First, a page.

Operations Management Operations and Productivity Chapter 11OutlinePROFILE: HARD ROCK CAFEWHAT IS OPERATIONS MANAGEMENT?ORGANIZING TO PRODUCE GOODS AND SERVICES WHY STUDY OM?WHAT OPERATIONS MANAGERS DOHow This Book Is OrganizedWHERE ARE THE OM JOBS?2Outline - ContinuedTHE HERITAGE OF OPERATIONS MANAGEMENTOPERATIONS IN THE SERVICE SECTORDifferences between Goods and ServicesGrowth of ServicesService PayEXCITING NEW TRENDS IN OPERATIONS MANAGEMENT3Outline - ContinuedTHE PRODUCTIVITY CHALLENGEProductivity MeasurementProductivity VariablesProductivity and the Service Sector THE CHALLENGE OF SOCIAL RESPONSIBILITY4Learning ObjectivesWhen you complete this chapter, you should be able to :Identify or Define:Production and productivityOperations Management (OM)What operations managers doServices5Learning Objectives - ContinuedWhen you complete this chapter, you should be able to :Describe or Explain:A brief history of operations managementCareer opportunities in operations managementThe future of the disciplineMeasuring productivity6The Hard Rock CafeFirst opened in 1971Now – 110 restaurants in over 40 countriesRock music memorabiliaCreates value in the form of good food and entertainment3,500+ custom meals per day How does an item get on the menu?Role of the Operations Manager7What Is Operations Management?Production is the creation of goods and servicesOperations management is the set of activities that creates value in the form of goods and services by transforming inputs into outputs8Organizing to Produce Goods and Services9Organizing to Produce Goods and ServicesEssential functions:Marketing – generates demandOperations –creates the productFinance/accounting – tracks organizational performance, pays bills, collects money10Organizational FunctionsMarketingGets customersOperationscreates product or serviceFinance/AccountingObtains fundsTracks money© 1995 Corel Corp.11Sample Organization Charts12Functions - BankOperationsFinance/AccountingMarketingCheckClearingTellerSchedulingTransactionsProcessingSecurityCommercial Bank© 1984-1994 T/Maker Co.13Functions - AirlineOperationsFinance/AccountingMarketingGroundSupportFlightOperationsFacilityMaintenanceCateringAirline© 1984-1994 T/Maker Co.14Functions - ManufacturerOperationsFinance/AccountingMarketingProductionControlManufacturingQualityControlPurchasingManufacturing15Organizational ChartsCommercial BankOperationsTeller SchedulingCheck ClearingTransactions processingFacilities design/layoutVault operationsMaintenanceSecurityFinanceInvestmentsSecurityReal EstateAccountingAuditingMarketingLoans Commercial Industrial Financial Personal MortgageTrust Department16Organizational ChartsAirlineOperationsGround support equipmentMaintenanceGround Operations Facility maintenance Catering Flight Operations Crew scheduling Flying Communications DispatchingManagement scienceFinance & AccountingAccountingPayablesReceivablesGeneral LedgerFinanceCash controlInternational exchange ratesMarketingTraffic administrationReservationsSchedulesTariffs (pricing)SalesAdvertising17Organizational ChartsManufacturingOperationsFacilities: Construction:maintenanceProduction & inventory control Scheduling: materials controlSupply-chain managementManufacturing Tooling, fabrication,assemblyDesign Product development and design Detailed product specificationsIndustrial engineering Efficient use of machines, space, and personnelProcess analysis Development and installation of production tools and equipmentFinance & AccountingDisbursements/credits Receivables Payables General ledgerFunds Management Money market International exchangeCapital requirements Stock issue Bond issues and recallMarketingSales promotionsAdvertisingSalesMarket research18Why Study OM?19Why Study OM?OM is one of three major functions (marketing, finance, and operations) of any organization.We want (and need) to know how goods and services are produced.We want to understand what operations managers do.OM is such a costly part of an organization.20Options for Increasing Contribution21What Operations Managers DoPlan - Organize - Staff - Lead - Control22Ten Critical DecisionsService, product design..Quality managementProcess, capacity design..Location .Layout design ..Human resources, job design..Supply-chain managementInventory management .Scheduling Maintenance .Ch. 5Ch. 6, 6SCh. 7, 7SCh. 8Ch. 9Ch. 10, 10SCh. 11,11sCh. 12, 14, 16Ch. 3, 13, 15Ch. 1723The Critical DecisionsQuality managementWho is responsible for quality?How do we define quality?Service and product designWhat product or service should we offer?How should we design these products and services?24The Critical Decisions - ContinuedProcess and capacity designWhat processes will these products require and in what order?What equipment and technology is necessary for these processes?LocationWhere should we put the facilityOn what criteria should we base this location decision?25The Critical Decisions - ContinuedLayout designHow should we arrange the facility?How large a facility is required?Human resources and job designHow do we provide a reasonable work environment?How much can we expect our employees to produce?26The Critical Decisions - ContinuedSupply chain managementShould we make or buy this item?Who are our good suppliers and how many should we have?Inventory, material requirements planning, How much inventory of each item should we have?When do we re-order?27The Critical Decisions - ContinuedIntermediate, short term, and project schedulingIs subcontracting production a good idea?Are we better off keeping people on the payroll during slowdowns?MaintenanceWho is responsible for maintenance?When do we do maintenance?28Where are the OM Jobs29Where are the OM Jobs30Where Are the OM Jobs?Technology/methodsFacilities/space utilizationStrategic issuesResponse timePeople/team developmentCustomer serviceQualityCost reductionInventory reductionProductivity improvement31The Heritage of Operations Management32Significant Events in Operations Management33The Heritage of Operations ManagementDivision of labor (Adam Smith 1776 and Charles Babbage 1852)Standardized parts (Whitney 1800)Scientific Management (Taylor 1881)Coordinated assembly line (Ford/Sorenson/Avery 1913)Gantt charts (Gantt 1916)Motion study (Frank and Lillian Gilbreth 1922Quality control (Shewhart 1924; Deming 1950)Computer (Atanasoff 1938)CPM/PERT (DuPont 1957)34The Heritage of Operations Management - ContinuedMaterial requirements planning (Orlicky 1960)Computer aided design (CAD 1970)Flexible manufacturing system (FMS 1975)Baldrige Quality Awards (1980)Computer integrated manufacturing (1990)Globalization(1992)Internet (1995)35Eli WhitneyBorn 1765; died 1825In 1798, received government contract to make 10,000 musketsShowed that machine tools could make standardized parts to exact specificationsMusket parts could be used in any musket© 1995 Corel Corp.36Frederick W. TaylorBorn 1856; died 1915Known as ‘father of scientific management’In 1881, as chief engineer for Midvale Steel, studied how tasks were doneBegan first motion & time studiesCreated efficiency principles© 1995 Corel Corp.37Taylor: Management Should Take More Responsibility forMatching employees to right jobProviding the proper trainingProviding proper work methods and toolsEstablishing legitimate incentives for work to be accomplished38Frank & Lillian GilbrethFrank (1868-1924); Lillian (1878-1972)Husband-and-wife engineering teamFurther developed work measurement methodsApplied efficiency methods to their home & 12 children! (Book & Movie: “Cheaper by the Dozen,” book: “Bells on Their Toes”)© 1995 Corel Corp.39Born 1863; died 1947In 1903, created Ford Motor CompanyIn 1913, first used moving assembly line to make Model TUnfinished product moved by conveyor past work stationPaid workers very well for 1911 ($5/day!)Henry Ford‘Make them all alike!’© 1995 Corel Corp.40W. Edwards DemingBorn 1900; died 1993Engineer & physicistCredited with teaching Japan quality control methods in post-WW2Used statistics to analyze processHis methods involve workers in decisions41Contributions FromHuman factorsIndustrial engineeringManagement scienceBiological sciencePhysical sciencesInformation science 42Significant Events in OMDivision of labor (Smith, 1776)Standardized parts (Whitney, 1800)Scientific management (Taylor, 1881)Coordinated assembly line (Ford 1913)Gantt charts (Gantt, 1916)Motion study (the Gilbreths, 1922)Quality control (Shewhart, 1924)43Significant Events - ContinuedCPM/PERT (Dupont, 1957) MRP (Orlicky, 1960)CADFlexible manufacturing systems (FMS)Manufacturing automation protocol (MAP)Computer integrated manufacturing (CIM)44New Challenges in OMLocal or national focusBatch shipmentsLow bid purchasingLengthy product developmentStandard productsJob specializationGlobal focusJust-in-timeSupply chain partneringRapid product development, alliancesMass customizationEmpowered employees, teams From To45Operations in the Service Sector46Characteristics of GoodsTangible productConsistent product definitionProduction usually separate from consumptionCan be inventoriedLow customer interaction© 1995 Corel Corp.47Characteristics of ServiceIntangible productProduced & consumed at same timeOften uniqueHigh customer interactionInconsistent product definitionOften knowledge-basedFrequently dispersed© 1995 Corel Corp.48Service Economies Proportion of Employment in the Service Sector49Goods Versus ServicesCan be resoldCan be inventoriedSome aspects of quality measurableSelling is distinct from productionReselling unusualDifficult to inventoryQuality difficult to measureSelling is part of service Goods Service50Goods Versus Services - ContinuedProduct is transportableSite of facility important for costOften easy to automateRevenue generated primarily from tangible productProvider, not product is transportableSite of facility important for customer contactOften difficult to automateRevenue generated primarily from intangible service. Goods Service51Goods Contain Services / Services Contain Goods0255075100255075100AutomobileComputerInstalled CarpetingFast-food MealRestaurant MealAuto RepairHospital CareAdvertising AgencyInvestment ManagementConsulting ServiceCounselingPercent of Product that is a GoodPercent of Product that is a Service52Organizations in Each Sector – Table 1.4Service SectorExample% of all JobsProfessional services, education, legal, medicalNew York City PS108, Notre Dame University, San Diego Zoo24.3Trade (retail, wholesale)Walgreen’s, Wal-Mart, Nordstroms20.6Utilities, transportationPacific Gas & Electric, American Airlines, Santa Fe R.R, Roadway Express7.253Organizations in Each Sector – Table 1.4Service SectorExample% of all JobsBusiness & Repair ServicesSnelling & Snelling, Waste Management, Pitney-Bowes7.1Finance, Insurance, Real EstateCiticorp, American Express, Prudential, Aetna, Trammel Crow6.5Food, Lodging, EntertainmentMcDonald’s, Hard Rock Café, Motel 6, Hilton Hotels, Walt Disney Paramount Pictures5.2Public AdministrationU.S., State of Alabama, Cook County4.554Organizations in Each Sector – Table 1.4Manufacturing SectorExample% of all JobsGeneralGeneral Electric, Ford, U.S. Steel, Intel14.8ConstructionBechtel, McDermott7.0AgricultureKing Ranch2.4MiningHomestake Mining0.455Organizations in Each Sector – Table 1.4 SummarySector% of all JobsService75.4%Manufacturing24.6%561850 75 1900 25 50 75 200040 50 60 701970 75 80 85 90 95 2000PercentUnited StatesCanadaFranceItalyBritainJapanW Germany19702000ServicesIndustryFarming25020015010050080%706050403020100U.S. Employment, % ShareServices as a Percent of GDPU.S. Exports of ServicesIn Billions of DollarsYear 2000 data is estimatedDevelopment of the Service Economy57Exciting New Challenges in Operations Management58Changing Challenges for the Operations Manager59Changing Challenges for the Operations Manager60The Productivity Challenge61The Economic System Transforms Inputs to OutputsThe economic system transforms inputs to outputs at about an annual 2.5% increase in productivity (capital 38% of 2.5%), labor (10% of 2.5%), management (52% of 2.5%)Land, Labor, Capital, ManagementGoods and ServicesFeedback loopInputsProcessOutputs62Typical Impact of Quality ImprovementParts per man hour95100105110115Year AYear BYear CCost per unit decreased$1.50$1.75$2.00$2.25Year AYear BYear CAverage worker's annual cash compensation increased24000250002600027000Year AYear BYear CAs productivity improved Costs were pared Wages increased63Measure of process improvementRepresents output relative to inputOnly through productivity increases can our standard of living improveProductivityProductivityUnits producedInput used= 64Multi-Product Productivity Productivity = Output Labor + material + energy + capital + miscellaneous65Measurement ProblemsQuality may change while the quantity of inputs and outputs remains constantExternal elements may cause an increase or decrease in productivityPrecise units of measure may be lacking66Productivity VariablesLabor - contributes about 10% of the annual increaseCapital - contributes about 32% of the annual increaseManagement - contributes about 52% of the annual increase67Key Variables for Improved Labor ProductivityBasic education appropriate for the labor forceDiet of the labor forceSocial overhead that makes labor availableMaintaining and enhancing skills in the midst of rapidly changing technology and knowledge68Jobs in the U.S69Comparison of Productivity70Investment and Productivity in Selected Nations71Service ProductivityTypically labor intensiveFrequently individually processedOften an intellectual task performed by professionalsOften difficult to mechanizeOften difficult to evaluate for quality72The Challenge of Social ResponsibilityIncreasing emphasis on business and social responsibility73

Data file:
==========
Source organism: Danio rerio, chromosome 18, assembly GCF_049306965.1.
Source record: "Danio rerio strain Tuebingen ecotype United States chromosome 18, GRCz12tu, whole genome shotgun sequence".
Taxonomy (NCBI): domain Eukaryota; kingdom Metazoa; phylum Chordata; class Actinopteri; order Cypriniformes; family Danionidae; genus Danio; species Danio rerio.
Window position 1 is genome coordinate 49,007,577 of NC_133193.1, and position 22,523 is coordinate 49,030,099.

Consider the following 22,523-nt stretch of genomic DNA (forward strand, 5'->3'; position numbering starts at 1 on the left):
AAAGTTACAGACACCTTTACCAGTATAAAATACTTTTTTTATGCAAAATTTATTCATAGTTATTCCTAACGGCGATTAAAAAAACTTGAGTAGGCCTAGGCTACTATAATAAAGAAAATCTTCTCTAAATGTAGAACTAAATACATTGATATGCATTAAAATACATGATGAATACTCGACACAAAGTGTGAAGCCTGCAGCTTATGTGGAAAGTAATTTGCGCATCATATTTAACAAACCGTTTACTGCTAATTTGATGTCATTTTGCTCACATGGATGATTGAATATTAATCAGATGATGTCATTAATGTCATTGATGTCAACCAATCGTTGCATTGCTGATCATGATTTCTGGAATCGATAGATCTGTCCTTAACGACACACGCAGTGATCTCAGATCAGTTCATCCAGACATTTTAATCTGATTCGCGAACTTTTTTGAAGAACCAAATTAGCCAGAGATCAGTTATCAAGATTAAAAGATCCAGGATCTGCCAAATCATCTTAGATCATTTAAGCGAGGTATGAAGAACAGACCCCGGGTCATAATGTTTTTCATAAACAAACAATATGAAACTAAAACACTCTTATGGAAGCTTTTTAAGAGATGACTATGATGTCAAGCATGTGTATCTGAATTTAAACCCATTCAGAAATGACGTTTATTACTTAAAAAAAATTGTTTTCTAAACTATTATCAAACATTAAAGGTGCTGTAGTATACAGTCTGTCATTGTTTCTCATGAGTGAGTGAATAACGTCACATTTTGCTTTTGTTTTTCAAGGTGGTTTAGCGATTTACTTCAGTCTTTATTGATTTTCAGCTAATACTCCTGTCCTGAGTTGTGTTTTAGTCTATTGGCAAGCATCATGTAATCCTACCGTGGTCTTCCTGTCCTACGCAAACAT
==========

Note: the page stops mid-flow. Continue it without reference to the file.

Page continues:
Tài liệu liên quan